It takes strength to ask for and accept help. We are a collectivistic community that prides itself on being there for others when they need it- even if they may not understand how to support you initially.

Addition places of support: mental health therapists, friends, family, support groups, coworkers, online outlets, etc.

12 Reasons People Don’t Talk About Their Emotional Trauma

1. The dysfunction was normalized.

During one of our sessions, my therapist asked me, ‘when did you realize that you were living in a dysfunctional house?’ I didn’t answer right then, but when I went home, I thought about it. Abuse, neglect, and household dysfunction were extremely normalized when I was growing up. Most families around us had similar patterns, so I never questioned it. It was just our normal. It may be your normal.

As the famous saying goes- the body always keeps a score. So likewise, your body maintains a score of the emotional trauma you experience. Some common emotional trauma symptoms are difficulty concentrating, depression, withdrawal/isolation, shame, sleep disruptions, anxiety, getting flooded easily, hyper-vigilance, flashbacks, and self-destructive behaviors (this list is not exhaustive). If you are newer to understanding trauma, emotional trauma might be something you are reading about for the first time.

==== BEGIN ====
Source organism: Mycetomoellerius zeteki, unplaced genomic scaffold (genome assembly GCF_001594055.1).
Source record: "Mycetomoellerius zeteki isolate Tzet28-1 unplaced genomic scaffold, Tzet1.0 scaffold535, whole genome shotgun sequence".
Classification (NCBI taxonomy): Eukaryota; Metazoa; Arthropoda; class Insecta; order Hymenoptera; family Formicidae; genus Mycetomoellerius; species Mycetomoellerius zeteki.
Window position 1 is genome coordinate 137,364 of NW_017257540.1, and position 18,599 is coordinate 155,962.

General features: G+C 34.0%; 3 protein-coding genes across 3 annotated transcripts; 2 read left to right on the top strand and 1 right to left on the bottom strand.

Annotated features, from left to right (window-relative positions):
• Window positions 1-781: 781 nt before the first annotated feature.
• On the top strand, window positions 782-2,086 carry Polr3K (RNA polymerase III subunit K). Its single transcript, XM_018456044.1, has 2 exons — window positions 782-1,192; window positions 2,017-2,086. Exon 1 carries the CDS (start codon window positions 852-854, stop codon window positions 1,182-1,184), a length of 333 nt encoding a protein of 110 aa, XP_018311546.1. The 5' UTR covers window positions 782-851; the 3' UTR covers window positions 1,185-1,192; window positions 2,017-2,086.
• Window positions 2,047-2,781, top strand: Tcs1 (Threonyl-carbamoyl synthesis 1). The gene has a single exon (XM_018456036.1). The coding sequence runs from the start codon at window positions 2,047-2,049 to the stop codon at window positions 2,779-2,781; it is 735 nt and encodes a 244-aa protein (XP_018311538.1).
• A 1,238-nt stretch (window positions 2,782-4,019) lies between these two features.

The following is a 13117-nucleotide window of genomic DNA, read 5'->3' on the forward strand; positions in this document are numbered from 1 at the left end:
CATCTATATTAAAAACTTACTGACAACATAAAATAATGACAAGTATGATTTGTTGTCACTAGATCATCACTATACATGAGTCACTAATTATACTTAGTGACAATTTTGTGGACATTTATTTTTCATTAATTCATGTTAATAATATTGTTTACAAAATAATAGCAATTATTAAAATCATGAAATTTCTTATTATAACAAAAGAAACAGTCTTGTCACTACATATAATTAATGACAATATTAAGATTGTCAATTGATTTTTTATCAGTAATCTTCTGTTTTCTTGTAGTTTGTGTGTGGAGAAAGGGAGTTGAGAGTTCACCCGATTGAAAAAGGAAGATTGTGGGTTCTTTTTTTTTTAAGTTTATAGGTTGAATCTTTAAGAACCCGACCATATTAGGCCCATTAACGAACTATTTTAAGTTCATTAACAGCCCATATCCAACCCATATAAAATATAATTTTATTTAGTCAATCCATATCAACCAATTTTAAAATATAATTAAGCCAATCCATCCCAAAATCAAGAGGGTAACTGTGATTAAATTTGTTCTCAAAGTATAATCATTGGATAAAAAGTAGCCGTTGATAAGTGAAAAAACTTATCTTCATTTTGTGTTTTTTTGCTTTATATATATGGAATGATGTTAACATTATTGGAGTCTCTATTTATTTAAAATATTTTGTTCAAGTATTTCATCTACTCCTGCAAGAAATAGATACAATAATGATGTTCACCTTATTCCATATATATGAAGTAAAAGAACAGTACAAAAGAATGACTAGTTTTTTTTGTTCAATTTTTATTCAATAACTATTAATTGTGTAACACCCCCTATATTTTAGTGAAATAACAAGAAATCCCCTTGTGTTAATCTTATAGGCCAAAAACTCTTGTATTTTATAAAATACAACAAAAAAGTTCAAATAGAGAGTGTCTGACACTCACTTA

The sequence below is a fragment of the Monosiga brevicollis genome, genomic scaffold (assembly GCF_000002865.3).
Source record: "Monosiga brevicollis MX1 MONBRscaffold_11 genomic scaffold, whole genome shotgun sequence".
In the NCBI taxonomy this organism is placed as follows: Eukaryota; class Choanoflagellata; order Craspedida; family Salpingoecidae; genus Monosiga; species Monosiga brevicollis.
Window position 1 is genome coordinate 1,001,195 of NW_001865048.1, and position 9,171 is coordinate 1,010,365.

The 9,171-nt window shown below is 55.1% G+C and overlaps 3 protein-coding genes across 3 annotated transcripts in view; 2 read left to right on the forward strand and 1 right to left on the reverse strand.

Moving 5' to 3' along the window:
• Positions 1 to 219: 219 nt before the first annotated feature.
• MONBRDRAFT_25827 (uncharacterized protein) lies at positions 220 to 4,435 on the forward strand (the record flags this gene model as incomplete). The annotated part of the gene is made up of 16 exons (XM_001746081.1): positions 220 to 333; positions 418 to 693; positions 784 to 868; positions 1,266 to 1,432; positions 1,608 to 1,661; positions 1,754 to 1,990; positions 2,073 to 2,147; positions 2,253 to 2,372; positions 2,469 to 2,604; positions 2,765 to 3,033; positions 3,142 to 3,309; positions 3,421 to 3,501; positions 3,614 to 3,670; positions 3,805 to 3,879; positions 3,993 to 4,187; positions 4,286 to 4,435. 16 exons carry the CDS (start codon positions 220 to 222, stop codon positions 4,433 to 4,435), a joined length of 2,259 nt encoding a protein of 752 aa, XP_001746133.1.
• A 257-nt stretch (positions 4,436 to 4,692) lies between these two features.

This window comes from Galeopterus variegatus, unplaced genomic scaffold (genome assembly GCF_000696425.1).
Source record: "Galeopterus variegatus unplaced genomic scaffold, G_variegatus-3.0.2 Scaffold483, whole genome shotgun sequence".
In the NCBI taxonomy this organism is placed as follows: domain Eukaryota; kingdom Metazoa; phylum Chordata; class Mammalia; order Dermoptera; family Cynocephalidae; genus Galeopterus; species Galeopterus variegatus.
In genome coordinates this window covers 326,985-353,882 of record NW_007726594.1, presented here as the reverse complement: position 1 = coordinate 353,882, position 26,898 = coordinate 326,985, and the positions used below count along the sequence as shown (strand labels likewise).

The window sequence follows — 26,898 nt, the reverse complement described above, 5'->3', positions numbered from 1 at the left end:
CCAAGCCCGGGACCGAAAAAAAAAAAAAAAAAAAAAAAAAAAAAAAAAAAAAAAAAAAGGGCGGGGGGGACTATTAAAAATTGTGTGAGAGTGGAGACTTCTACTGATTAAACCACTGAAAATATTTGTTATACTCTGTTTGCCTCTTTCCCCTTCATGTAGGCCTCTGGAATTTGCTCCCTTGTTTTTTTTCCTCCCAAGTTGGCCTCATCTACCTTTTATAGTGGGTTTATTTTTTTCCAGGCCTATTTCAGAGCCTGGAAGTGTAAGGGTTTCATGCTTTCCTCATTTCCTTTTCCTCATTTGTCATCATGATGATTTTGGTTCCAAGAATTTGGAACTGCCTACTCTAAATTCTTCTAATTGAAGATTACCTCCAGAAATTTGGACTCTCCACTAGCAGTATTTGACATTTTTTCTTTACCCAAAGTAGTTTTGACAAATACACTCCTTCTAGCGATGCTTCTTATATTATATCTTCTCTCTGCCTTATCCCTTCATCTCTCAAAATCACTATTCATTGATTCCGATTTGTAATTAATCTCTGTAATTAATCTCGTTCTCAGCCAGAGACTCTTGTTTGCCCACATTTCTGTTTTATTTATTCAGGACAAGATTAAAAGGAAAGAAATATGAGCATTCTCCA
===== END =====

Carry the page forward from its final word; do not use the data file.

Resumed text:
When your experiences are not validated or normalized, it can be hard to talk about your emotional trauma. However, as you continue to share your story, you will realize that abuse, neglect, and household dysfunction are not normal but rather traumatic experiences.

Reflection:

  1. What is your definition of a healthy family?
  2. What types of families are you surrounded by, or were you surrounded by?
  3. Does your own family reflect the same patterns?
  4. What are those patterns, and are they consistent with your definition of a healthy family?